They’re baaack! All those co-workers with their runny noses, who sneeze and cough and complain. Now they’ve convinced you that you’re going to be the next one to experience these annoying symptoms. It usually starts in November and lasts through late spring. It’s called cold and flu season, and it’s hard to avoid when people gather together—like in a workplace.
It’s not easy to maintain germ-free conditions under these circumstances, but it isn’t impossible. Once you understand how the common cold and flu is passed around, you can defend yourself from them.
You probably already know you should wash your hands after shaking someone else’s, using their computer or picking up their phone. You also know you should avoid close contact with anyone who has a cold. But here are three more tips that might help you bypass these nasty winter diseases:
Maintain a safe distance
Stay away from work for at least 24 hours after your fever is gone. Flu symptoms often include fever, cough, sore throat, runny or stuffy nose, body aches, headache, chills and fatigue. Some people report vomiting and diarrhea, while others experience respiratory symptoms without a fever.
Unfortunately, you can pass on the flu to others even before you have any of these symptoms. While healthy adults can infect others from one day before they have symptoms to seven days after, young children and those with weakened immune systems can infect others even longer.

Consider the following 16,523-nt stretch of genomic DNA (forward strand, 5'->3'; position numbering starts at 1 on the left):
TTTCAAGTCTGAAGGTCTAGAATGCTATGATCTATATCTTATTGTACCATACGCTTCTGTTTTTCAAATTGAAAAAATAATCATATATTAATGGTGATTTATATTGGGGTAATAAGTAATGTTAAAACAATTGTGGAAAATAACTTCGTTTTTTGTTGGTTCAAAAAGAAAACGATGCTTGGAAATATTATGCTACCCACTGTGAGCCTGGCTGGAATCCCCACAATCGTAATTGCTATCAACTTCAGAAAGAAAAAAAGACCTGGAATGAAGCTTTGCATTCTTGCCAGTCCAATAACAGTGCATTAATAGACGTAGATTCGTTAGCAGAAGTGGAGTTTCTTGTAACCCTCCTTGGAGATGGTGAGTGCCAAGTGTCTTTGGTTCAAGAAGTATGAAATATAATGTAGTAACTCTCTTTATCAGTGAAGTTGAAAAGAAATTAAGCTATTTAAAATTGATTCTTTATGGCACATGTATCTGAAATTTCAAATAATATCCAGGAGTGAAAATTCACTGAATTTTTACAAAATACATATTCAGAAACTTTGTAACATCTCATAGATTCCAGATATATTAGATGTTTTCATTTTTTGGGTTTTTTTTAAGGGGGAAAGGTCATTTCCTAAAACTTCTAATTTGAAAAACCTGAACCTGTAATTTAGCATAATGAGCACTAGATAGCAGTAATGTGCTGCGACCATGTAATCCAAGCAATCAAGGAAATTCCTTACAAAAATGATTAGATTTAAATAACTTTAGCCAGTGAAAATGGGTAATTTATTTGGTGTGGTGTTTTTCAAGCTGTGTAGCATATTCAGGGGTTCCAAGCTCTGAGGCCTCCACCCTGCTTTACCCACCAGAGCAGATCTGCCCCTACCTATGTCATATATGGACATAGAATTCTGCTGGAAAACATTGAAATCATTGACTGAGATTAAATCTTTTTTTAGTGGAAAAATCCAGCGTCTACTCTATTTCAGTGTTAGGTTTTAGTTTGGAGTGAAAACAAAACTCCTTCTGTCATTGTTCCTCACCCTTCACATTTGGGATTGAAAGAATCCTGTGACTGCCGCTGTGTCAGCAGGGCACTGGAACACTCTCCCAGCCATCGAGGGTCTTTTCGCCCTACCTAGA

Do not touch
Before you touch something, consider all the people who might have touched it before you. Multiple hands have likely been on door handles, copiers, the office coffee maker, water fountain, elevator buttons, books, hand tools, telephones, stair railings and the list goes on.
Use a paper towel or your elbow to open doors or operate sink faucets. If you must touch a common item, wash your hands immediately. Virus germs can survive up to three hours on any of these objects.
Get your shot
According to the Centers for Disease Control and Prevention, getting an annual flu shot is the best way to prevent the flu. The shots are relatively inexpensive and available at most pharmacies or from your doctor. Contrary to what you might have heard, flu vaccines do not contain live flu viruses, although you may still experience some mild side effects. Get the shot in early fall, as flu season can peak as early as December.
Are you “sick” of your current job?
Let us help you find something that suits you better. Contact Pro Resources for the light industrial or technical/professional position you’re hoping to find. We’ve been in business for over 30 years, so we will use our expertise to help you find your next job.